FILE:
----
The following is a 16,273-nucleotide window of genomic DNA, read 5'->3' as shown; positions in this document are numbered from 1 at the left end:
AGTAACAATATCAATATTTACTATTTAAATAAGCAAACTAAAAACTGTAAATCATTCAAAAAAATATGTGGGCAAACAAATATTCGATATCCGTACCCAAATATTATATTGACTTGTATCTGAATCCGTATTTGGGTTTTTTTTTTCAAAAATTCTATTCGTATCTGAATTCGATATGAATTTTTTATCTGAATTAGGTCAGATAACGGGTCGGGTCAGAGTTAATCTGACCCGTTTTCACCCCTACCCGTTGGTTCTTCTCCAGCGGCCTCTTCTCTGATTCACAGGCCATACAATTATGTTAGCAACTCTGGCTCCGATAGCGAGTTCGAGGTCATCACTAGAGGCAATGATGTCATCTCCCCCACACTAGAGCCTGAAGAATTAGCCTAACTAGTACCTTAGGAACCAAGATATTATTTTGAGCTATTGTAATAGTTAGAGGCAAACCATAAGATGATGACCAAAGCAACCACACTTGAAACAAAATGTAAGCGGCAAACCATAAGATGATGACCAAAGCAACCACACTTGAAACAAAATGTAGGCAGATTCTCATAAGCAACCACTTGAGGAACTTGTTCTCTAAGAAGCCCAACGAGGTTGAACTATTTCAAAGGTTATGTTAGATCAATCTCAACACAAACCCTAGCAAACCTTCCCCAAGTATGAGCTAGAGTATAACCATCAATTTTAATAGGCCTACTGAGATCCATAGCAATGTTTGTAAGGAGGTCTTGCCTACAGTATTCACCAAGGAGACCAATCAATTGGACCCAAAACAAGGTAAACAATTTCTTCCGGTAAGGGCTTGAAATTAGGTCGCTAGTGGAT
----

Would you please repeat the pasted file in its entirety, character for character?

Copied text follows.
The following is a 16,273-nucleotide window of genomic DNA, read 5'->3' as shown; positions in this document are numbered from 1 at the left end:
AGTAACAATATCAATATTTACTATTTAAATAAGCAAACTAAAAACTGTAAATCATTCAAAAAAATATGTGGGCAAACAAATATTCGATATCCGTACCCAAATATTATATTGACTTGTATCTGAATCCGTATTTGGGTTTTTTTTTTCAAAAATTCTATTCGTATCTGAATTCGATATGAATTTTTTATCTGAATTAGGTCAGATAACGGGTCGGGTCAGAGTTAATCTGACCCGTTTTCACCCCTACCCGTTGGTTCTTCTCCAGCGGCCTCTTCTCTGATTCACAGGCCATACAATTATGTTAGCAACTCTGGCTCCGATAGCGAGTTCGAGGTCATCACTAGAGGCAATGATGTCATCTCCCCCACACTAGAGCCTGAAGAATTAGCCTAACTAGTACCTTAGGAACCAAGATATTATTTTGAGCTATTGTAATAGTTAGAGGCAAACCATAAGATGATGACCAAAGCAACCACACTTGAAACAAAATGTAAGCGGCAAACCATAAGATGATGACCAAAGCAACCACACTTGAAACAAAATGTAGGCAGATTCTCATAAGCAACCACTTGAGGAACTTGTTCTCTAAGAAGCCCAACGAGGTTGAACTATTTCAAAGGTTATGTTAGATCAATCTCAACACAAACCCTAGCAAACCTTCCCCAAGTATGAGCTAGAGTATAACCATCAATTTTAATAGGCCTACTGAGATCCATAGCAATGTTTGTAAGGAGGTCTTGCCTACAGTATTCACCAAGGAGACCAATCAATTGGACCCAAAACAAGGTAAACAATTTCTTCCGGTAAGGGCTTGAAATTAGGTCGCTAGTGGAT